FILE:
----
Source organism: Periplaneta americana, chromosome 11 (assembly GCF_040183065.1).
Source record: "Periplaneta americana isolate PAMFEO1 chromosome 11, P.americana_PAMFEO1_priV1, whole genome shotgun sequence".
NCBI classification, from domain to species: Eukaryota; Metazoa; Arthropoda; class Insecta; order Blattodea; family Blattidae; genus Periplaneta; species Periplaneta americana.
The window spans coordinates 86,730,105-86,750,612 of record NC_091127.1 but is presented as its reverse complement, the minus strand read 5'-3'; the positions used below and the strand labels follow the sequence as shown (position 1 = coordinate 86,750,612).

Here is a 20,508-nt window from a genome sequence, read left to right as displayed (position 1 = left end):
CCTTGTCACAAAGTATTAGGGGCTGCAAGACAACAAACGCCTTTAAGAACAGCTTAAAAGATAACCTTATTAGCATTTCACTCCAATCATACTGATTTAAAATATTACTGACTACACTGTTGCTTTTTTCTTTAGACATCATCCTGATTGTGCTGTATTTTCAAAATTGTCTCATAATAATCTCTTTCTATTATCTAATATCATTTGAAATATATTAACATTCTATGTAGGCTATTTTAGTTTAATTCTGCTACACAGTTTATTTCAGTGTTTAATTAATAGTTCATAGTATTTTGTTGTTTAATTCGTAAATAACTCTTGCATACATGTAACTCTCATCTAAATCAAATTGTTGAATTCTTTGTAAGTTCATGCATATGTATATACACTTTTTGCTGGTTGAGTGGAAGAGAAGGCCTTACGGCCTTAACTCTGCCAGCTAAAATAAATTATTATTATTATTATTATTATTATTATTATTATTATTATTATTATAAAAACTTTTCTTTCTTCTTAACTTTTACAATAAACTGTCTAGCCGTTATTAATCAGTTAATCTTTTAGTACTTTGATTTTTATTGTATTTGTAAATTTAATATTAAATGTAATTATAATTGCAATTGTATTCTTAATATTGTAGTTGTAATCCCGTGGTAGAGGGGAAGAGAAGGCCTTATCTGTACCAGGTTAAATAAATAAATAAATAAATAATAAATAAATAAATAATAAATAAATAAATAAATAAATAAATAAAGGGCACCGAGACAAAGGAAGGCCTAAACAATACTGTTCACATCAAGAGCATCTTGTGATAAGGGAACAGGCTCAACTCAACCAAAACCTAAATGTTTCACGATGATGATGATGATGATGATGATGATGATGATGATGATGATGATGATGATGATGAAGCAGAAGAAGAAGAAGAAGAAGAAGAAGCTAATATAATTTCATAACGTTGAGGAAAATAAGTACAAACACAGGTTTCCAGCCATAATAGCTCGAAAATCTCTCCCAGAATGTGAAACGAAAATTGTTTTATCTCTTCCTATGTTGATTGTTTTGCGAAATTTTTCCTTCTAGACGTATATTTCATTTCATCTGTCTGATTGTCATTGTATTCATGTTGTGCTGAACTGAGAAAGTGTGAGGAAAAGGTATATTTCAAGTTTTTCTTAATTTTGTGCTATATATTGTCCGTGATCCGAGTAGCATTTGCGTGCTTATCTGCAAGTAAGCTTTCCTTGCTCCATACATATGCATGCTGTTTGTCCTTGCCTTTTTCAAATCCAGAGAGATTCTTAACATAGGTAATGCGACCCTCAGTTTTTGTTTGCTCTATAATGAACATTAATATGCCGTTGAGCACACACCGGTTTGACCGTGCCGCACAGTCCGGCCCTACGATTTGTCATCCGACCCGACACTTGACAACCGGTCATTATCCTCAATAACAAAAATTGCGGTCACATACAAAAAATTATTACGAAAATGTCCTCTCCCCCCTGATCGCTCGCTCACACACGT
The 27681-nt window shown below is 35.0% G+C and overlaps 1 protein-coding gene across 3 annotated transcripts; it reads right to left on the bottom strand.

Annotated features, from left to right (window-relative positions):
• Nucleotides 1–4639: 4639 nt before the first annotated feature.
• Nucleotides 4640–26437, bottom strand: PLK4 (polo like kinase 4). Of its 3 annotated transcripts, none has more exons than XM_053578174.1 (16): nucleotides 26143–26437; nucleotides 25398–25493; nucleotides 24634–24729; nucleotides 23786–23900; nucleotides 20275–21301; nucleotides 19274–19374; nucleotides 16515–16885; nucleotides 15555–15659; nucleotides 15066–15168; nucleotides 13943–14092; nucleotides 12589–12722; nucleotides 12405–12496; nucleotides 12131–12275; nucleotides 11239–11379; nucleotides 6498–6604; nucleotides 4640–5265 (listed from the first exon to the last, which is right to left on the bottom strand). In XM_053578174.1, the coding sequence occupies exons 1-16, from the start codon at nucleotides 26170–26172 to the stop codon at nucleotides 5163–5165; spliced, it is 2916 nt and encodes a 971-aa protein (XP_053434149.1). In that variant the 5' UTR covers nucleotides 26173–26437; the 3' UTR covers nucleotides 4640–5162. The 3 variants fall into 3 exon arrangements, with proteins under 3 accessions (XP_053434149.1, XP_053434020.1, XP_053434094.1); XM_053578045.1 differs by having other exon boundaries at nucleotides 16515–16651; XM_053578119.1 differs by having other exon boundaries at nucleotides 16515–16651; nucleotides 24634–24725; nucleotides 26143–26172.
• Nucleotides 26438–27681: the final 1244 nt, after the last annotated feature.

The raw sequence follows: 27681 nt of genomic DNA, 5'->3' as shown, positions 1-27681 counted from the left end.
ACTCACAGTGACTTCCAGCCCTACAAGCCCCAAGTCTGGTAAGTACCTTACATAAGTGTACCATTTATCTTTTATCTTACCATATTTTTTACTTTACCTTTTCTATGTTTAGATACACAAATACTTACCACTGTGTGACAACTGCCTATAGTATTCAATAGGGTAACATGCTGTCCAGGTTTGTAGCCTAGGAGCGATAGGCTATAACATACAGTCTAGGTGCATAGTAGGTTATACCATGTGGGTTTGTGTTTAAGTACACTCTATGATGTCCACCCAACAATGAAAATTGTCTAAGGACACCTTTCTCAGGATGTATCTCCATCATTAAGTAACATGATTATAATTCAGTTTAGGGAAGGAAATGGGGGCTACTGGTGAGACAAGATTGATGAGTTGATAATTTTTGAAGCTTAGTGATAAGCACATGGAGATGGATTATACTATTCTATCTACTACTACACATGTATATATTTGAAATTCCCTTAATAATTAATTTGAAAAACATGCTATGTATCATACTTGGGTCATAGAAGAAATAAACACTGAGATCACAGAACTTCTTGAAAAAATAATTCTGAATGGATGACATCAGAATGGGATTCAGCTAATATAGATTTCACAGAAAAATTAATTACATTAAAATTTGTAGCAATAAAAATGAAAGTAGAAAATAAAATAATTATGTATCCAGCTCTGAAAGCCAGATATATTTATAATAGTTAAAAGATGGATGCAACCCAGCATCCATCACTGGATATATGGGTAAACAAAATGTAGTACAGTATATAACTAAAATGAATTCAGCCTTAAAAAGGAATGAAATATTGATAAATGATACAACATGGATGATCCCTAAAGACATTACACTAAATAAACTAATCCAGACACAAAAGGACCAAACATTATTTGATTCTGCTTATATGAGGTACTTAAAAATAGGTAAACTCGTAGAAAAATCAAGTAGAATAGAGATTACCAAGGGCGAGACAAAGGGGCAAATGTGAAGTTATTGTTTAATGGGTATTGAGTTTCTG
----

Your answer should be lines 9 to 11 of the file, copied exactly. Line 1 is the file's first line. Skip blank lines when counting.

• Nucleotides 1–4639: 4639 nt before the first annotated feature.
• Nucleotides 4640–26437, bottom strand: PLK4 (polo like kinase 4). Of its 3 annotated transcripts, none has more exons than XM_053578174.1 (16): nucleotides 26143–26437; nucleotides 25398–25493; nucleotides 24634–24729; nucleotides 23786–23900; nucleotides 20275–21301; nucleotides 19274–19374; nucleotides 16515–16885; nucleotides 15555–15659; nucleotides 15066–15168; nucleotides 13943–14092; nucleotides 12589–12722; nucleotides 12405–12496; nucleotides 12131–12275; nucleotides 11239–11379; nucleotides 6498–6604; nucleotides 4640–5265 (listed from the first exon to the last, which is right to left on the bottom strand). In XM_053578174.1, the coding sequence occupies exons 1-16, from the start codon at nucleotides 26170–26172 to the stop codon at nucleotides 5163–5165; spliced, it is 2916 nt and encodes a 971-aa protein (XP_053434149.1). In that variant the 5' UTR covers nucleotides 26173–26437; the 3' UTR covers nucleotides 4640–5162. The 3 variants fall into 3 exon arrangements, with proteins under 3 accessions (XP_053434149.1, XP_053434020.1, XP_053434094.1); XM_053578045.1 differs by having other exon boundaries at nucleotides 16515–16651; XM_053578119.1 differs by having other exon boundaries at nucleotides 16515–16651; nucleotides 24634–24725; nucleotides 26143–26172.
• Nucleotides 26438–27681: the final 1244 nt, after the last annotated feature.